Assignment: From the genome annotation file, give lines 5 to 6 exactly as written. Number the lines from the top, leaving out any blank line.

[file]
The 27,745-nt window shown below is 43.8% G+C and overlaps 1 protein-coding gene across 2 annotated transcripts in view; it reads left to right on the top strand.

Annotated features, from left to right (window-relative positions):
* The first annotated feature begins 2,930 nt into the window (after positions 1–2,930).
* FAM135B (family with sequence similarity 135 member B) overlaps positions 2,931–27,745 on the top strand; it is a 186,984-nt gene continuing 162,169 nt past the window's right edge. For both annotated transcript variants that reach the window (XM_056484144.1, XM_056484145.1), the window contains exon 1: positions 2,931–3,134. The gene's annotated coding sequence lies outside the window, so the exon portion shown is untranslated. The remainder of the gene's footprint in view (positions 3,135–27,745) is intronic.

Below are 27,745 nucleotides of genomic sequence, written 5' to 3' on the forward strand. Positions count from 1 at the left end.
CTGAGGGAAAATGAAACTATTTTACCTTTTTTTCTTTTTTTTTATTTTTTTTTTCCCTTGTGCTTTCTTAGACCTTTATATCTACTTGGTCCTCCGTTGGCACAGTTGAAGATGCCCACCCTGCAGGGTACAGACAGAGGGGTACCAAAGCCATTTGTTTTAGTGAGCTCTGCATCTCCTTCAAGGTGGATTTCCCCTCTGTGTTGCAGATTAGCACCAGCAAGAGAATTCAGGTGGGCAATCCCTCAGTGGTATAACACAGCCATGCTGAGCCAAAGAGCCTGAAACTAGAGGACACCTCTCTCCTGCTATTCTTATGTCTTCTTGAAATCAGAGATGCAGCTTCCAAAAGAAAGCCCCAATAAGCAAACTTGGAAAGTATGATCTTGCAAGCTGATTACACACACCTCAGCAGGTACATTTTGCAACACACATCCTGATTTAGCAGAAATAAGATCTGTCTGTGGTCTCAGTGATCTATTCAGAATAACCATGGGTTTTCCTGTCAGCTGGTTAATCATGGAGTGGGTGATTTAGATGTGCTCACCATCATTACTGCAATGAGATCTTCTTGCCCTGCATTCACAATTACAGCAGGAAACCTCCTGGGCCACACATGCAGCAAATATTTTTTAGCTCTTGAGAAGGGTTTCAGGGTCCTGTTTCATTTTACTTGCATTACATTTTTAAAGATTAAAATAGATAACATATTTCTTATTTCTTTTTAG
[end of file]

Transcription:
Below are 27,745 nucleotides of genomic sequence, written 5' to 3' on the forward strand. Positions count from 1 at the left end.
CTGAGGGAAAATGAAACTATTTTACCTTTTTTTCTTTTTTTTTATTTTTTTTTTCCCTTGTGCTTTCTTAGACCTTTATATCTACTTGGTCCTCCGTTGGCACAGTTGAAGATGCCCACCCTGCAGGGTACAGACAGAGGGGTACCAAAGCCATTTGTTTTAGTGAGCTCTGCATCTCCTTCAAGGTGGATTTCCCCTCTGTGTTGCAGATTAGCACCAGCAAGAGAATTCAGGTGGGCAATCCCTCAGTGGTATAACACAGCCATGCTGAGCCAAAGAGCCTGAAACTAGAGGACACCTCTCTCCTGCTATTCTTATGTCTTCTTGAAATCAGAGATGCAGCTTCCAAAAGAAAGCCCCAATAAGCAAACTTGGAAAGTATGATCTTGCAAGCTGATTACACACACCTCAGCAGGTACATTTTGCAACACACATCCTGATTTAGCAGAAATAAGATCTGTCTGTGGTCTCAGTGATCTATTCAGAATAACCATGGGTTTTCCTGTCAGCTGGTTAATCATGGAGTGGGTGATTTAGATGTGCTCACCATCATTACTGCAATGAGATCTTCTTGCCCTGCATTCACAATTACAGCAGGAAACCTCCTGGGCCACACATGCAGCAAATATTTTTTAGCTCTTGAGAAGGGTTTCAGGGTCCTGTTTCATTTTACTTGCATTACATTTTTAAAGATTAAAATAGATAACATATTTCTTATTTCTTTTTAG